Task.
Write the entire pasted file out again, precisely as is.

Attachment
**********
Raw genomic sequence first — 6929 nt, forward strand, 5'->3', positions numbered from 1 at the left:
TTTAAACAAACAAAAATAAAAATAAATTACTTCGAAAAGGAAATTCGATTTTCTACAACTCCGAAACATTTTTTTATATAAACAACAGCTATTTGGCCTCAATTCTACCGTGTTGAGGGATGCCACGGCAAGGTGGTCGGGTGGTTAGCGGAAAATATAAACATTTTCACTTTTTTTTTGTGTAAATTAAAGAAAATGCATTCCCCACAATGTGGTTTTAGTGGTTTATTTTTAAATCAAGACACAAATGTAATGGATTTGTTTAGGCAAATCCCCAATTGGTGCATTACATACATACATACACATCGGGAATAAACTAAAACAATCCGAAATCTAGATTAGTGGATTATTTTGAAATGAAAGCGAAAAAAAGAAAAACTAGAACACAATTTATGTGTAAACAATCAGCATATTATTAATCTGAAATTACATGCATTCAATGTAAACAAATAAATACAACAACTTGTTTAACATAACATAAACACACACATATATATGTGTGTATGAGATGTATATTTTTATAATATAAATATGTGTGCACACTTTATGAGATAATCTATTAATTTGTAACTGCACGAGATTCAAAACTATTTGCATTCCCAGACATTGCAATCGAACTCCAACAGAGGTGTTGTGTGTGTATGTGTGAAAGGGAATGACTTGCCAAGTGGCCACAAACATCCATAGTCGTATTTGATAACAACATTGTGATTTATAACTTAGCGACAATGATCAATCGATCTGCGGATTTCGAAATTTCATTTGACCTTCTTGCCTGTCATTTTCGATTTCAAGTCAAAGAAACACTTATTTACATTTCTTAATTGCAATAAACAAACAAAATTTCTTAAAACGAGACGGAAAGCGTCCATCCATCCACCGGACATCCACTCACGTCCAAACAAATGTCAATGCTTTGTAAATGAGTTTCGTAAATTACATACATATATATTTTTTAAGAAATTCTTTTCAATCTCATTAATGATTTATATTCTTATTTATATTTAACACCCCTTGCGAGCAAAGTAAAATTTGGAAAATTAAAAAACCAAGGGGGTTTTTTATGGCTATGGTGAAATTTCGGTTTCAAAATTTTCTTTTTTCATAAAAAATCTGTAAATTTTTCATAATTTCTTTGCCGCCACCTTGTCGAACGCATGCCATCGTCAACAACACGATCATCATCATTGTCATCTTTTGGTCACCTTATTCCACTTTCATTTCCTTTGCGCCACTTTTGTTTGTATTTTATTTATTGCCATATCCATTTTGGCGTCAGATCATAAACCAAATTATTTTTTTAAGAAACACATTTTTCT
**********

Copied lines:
Raw genomic sequence first — 6929 nt, forward strand, 5'->3', positions numbered from 1 at the left:
TTTAAACAAACAAAAATAAAAATAAATTACTTCGAAAAGGAAATTCGATTTTCTACAACTCCGAAACATTTTTTTATATAAACAACAGCTATTTGGCCTCAATTCTACCGTGTTGAGGGATGCCACGGCAAGGTGGTCGGGTGGTTAGCGGAAAATATAAACATTTTCACTTTTTTTTTGTGTAAATTAAAGAAAATGCATTCCCCACAATGTGGTTTTAGTGGTTTATTTTTAAATCAAGACACAAATGTAATGGATTTGTTTAGGCAAATCCCCAATTGGTGCATTACATACATACATACACATCGGGAATAAACTAAAACAATCCGAAATCTAGATTAGTGGATTATTTTGAAATGAAAGCGAAAAAAAGAAAAACTAGAACACAATTTATGTGTAAACAATCAGCATATTATTAATCTGAAATTACATGCATTCAATGTAAACAAATAAATACAACAACTTGTTTAACATAACATAAACACACACATATATATGTGTGTATGAGATGTATATTTTTATAATATAAATATGTGTGCACACTTTATGAGATAATCTATTAATTTGTAACTGCACGAGATTCAAAACTATTTGCATTCCCAGACATTGCAATCGAACTCCAACAGAGGTGTTGTGTGTGTATGTGTGAAAGGGAATGACTTGCCAAGTGGCCACAAACATCCATAGTCGTATTTGATAACAACATTGTGATTTATAACTTAGCGACAATGATCAATCGATCTGCGGATTTCGAAATTTCATTTGACCTTCTTGCCTGTCATTTTCGATTTCAAGTCAAAGAAACACTTATTTACATTTCTTAATTGCAATAAACAAACAAAATTTCTTAAAACGAGACGGAAAGCGTCCATCCATCCACCGGACATCCACTCACGTCCAAACAAATGTCAATGCTTTGTAAATGAGTTTCGTAAATTACATACATATATATTTTTTAAGAAATTCTTTTCAATCTCATTAATGATTTATATTCTTATTTATATTTAACACCCCTTGCGAGCAAAGTAAAATTTGGAAAATTAAAAAACCAAGGGGGTTTTTTATGGCTATGGTGAAATTTCGGTTTCAAAATTTTCTTTTTTCATAAAAAATCTGTAAATTTTTCATAATTTCTTTGCCGCCACCTTGTCGAACGCATGCCATCGTCAACAACACGATCATCATCATTGTCATCTTTTGGTCACCTTATTCCACTTTCATTTCCTTTGCGCCACTTTTGTTTGTATTTTATTTATTGCCATATCCATTTTGGCGTCAGATCATAAACCAAATTATTTTTTTAAGAAACACATTTTTCT